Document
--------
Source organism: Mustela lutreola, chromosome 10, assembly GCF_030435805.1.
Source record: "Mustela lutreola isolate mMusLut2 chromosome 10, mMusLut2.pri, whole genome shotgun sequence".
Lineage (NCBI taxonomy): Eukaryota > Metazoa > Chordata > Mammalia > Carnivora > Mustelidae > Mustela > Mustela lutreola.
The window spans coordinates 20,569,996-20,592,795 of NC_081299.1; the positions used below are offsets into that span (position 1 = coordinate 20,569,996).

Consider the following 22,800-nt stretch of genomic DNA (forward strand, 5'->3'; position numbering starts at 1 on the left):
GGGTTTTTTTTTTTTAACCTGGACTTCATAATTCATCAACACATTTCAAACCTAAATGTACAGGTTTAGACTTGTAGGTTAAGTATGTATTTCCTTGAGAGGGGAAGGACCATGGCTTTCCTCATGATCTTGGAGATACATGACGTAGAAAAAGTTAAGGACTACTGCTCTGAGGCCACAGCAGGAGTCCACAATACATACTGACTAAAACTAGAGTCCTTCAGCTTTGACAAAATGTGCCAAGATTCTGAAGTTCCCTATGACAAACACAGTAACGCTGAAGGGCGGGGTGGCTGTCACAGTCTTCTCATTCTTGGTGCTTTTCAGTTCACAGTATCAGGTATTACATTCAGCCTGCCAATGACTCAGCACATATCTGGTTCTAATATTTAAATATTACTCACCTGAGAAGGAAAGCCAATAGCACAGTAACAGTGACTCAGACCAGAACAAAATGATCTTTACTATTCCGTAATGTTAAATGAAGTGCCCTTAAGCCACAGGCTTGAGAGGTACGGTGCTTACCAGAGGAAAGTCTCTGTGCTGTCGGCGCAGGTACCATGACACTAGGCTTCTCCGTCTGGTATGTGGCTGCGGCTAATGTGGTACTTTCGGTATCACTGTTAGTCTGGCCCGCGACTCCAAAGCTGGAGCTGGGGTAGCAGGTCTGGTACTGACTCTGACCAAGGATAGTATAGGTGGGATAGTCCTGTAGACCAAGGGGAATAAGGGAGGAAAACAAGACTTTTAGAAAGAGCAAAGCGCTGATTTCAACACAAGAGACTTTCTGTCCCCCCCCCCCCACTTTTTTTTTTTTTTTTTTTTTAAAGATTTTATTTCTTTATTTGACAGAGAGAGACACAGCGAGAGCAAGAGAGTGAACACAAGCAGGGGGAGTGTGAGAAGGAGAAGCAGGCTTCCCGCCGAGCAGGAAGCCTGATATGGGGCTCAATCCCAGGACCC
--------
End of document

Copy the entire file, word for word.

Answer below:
Source organism: Mustela lutreola, chromosome 10, assembly GCF_030435805.1.
Source record: "Mustela lutreola isolate mMusLut2 chromosome 10, mMusLut2.pri, whole genome shotgun sequence".
Lineage (NCBI taxonomy): Eukaryota > Metazoa > Chordata > Mammalia > Carnivora > Mustelidae > Mustela > Mustela lutreola.
The window spans coordinates 20,569,996-20,592,795 of NC_081299.1; the positions used below are offsets into that span (position 1 = coordinate 20,569,996).

Consider the following 22,800-nt stretch of genomic DNA (forward strand, 5'->3'; position numbering starts at 1 on the left):
GGGTTTTTTTTTTTTAACCTGGACTTCATAATTCATCAACACATTTCAAACCTAAATGTACAGGTTTAGACTTGTAGGTTAAGTATGTATTTCCTTGAGAGGGGAAGGACCATGGCTTTCCTCATGATCTTGGAGATACATGACGTAGAAAAAGTTAAGGACTACTGCTCTGAGGCCACAGCAGGAGTCCACAATACATACTGACTAAAACTAGAGTCCTTCAGCTTTGACAAAATGTGCCAAGATTCTGAAGTTCCCTATGACAAACACAGTAACGCTGAAGGGCGGGGTGGCTGTCACAGTCTTCTCATTCTTGGTGCTTTTCAGTTCACAGTATCAGGTATTACATTCAGCCTGCCAATGACTCAGCACATATCTGGTTCTAATATTTAAATATTACTCACCTGAGAAGGAAAGCCAATAGCACAGTAACAGTGACTCAGACCAGAACAAAATGATCTTTACTATTCCGTAATGTTAAATGAAGTGCCCTTAAGCCACAGGCTTGAGAGGTACGGTGCTTACCAGAGGAAAGTCTCTGTGCTGTCGGCGCAGGTACCATGACACTAGGCTTCTCCGTCTGGTATGTGGCTGCGGCTAATGTGGTACTTTCGGTATCACTGTTAGTCTGGCCCGCGACTCCAAAGCTGGAGCTGGGGTAGCAGGTCTGGTACTGACTCTGACCAAGGATAGTATAGGTGGGATAGTCCTGTAGACCAAGGGGAATAAGGGAGGAAAACAAGACTTTTAGAAAGAGCAAAGCGCTGATTTCAACACAAGAGACTTTCTGTCCCCCCCCCCCCACTTTTTTTTTTTTTTTTTTTTTAAAGATTTTATTTCTTTATTTGACAGAGAGAGACACAGCGAGAGCAAGAGAGTGAACACAAGCAGGGGGAGTGTGAGAAGGAGAAGCAGGCTTCCCGCCGAGCAGGAAGCCTGATATGGGGCTCAATCCCAGGACCC